FAA computer meltdown leads to flight delays and chaos, but no danger

flight-delays-and-chaos-after-faa-computer-meltdown-but-no-dang
flight-delays-and-chaos-after-faa-computer-meltdown-but-no-dang

The Federal Aviation Administration suffered a "widespread" computer malfunction Thursday morning, sending key parts of the national air traffic control system haywire and affecting Logan International in Boston, Hartsfield-Jackson in Atlanta, and all three major airports in New York. Authorities said the pilots were having trouble retrieving flight plans. CNN reported that the same system -- the National Airspace Data Interchange Network -- also failed last year. All flight plans were routed through Salt Lake City. Inclement weather was also delaying flights in the Northeast. According to the FAA, the computer system has been brought back online.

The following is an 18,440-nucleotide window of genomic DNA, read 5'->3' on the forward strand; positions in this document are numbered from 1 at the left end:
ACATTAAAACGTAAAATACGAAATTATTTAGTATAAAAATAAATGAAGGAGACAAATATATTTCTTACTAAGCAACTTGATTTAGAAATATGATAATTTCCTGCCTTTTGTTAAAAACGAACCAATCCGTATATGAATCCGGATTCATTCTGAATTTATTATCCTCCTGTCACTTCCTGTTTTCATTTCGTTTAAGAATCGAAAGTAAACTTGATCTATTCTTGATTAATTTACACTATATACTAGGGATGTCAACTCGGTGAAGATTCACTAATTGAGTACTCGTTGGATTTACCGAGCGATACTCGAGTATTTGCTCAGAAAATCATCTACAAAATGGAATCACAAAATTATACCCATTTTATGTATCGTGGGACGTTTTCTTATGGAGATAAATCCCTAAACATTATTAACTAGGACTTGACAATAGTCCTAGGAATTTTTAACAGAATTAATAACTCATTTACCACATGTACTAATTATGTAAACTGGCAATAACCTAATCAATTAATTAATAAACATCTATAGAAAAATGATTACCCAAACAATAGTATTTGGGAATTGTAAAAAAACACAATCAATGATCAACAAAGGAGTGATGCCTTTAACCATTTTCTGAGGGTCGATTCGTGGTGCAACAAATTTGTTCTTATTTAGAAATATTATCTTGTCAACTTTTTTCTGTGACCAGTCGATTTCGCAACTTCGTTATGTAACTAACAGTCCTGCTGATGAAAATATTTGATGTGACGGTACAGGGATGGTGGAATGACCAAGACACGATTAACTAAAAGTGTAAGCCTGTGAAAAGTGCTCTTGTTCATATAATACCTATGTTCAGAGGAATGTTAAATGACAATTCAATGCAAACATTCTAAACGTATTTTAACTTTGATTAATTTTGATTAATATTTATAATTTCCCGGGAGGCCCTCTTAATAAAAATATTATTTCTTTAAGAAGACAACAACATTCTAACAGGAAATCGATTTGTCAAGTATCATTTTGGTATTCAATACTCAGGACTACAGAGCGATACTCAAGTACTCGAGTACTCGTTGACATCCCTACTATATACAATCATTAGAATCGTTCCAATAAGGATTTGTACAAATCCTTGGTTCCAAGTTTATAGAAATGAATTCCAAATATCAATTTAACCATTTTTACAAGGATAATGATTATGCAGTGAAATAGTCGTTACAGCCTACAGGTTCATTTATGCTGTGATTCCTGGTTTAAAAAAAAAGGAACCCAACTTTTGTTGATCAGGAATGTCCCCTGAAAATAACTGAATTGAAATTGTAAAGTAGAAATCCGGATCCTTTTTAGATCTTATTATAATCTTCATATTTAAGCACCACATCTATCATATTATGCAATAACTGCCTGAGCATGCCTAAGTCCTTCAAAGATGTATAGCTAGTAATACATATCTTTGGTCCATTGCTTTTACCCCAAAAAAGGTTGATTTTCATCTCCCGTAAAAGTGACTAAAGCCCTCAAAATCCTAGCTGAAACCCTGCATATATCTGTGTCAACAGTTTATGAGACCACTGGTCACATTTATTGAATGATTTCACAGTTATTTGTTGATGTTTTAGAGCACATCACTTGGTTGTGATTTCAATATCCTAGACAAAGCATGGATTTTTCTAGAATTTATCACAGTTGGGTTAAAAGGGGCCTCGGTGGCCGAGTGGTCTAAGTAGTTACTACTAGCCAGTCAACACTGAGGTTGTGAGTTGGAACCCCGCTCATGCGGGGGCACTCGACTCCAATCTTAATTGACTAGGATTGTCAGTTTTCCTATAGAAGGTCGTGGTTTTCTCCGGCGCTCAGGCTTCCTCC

"The FAA has not seen a meltdown like this in years," a Continental Airlines (CAL) pilot told his passengers, CNBC's Becky Quick reported from a plane stuck at the gate at Newark Liberty International Airport. Quick said the pilot told passengers the system "completely melted down" today at 5 a.m. EST, forcing airline personnel to fill out flight plans by hand.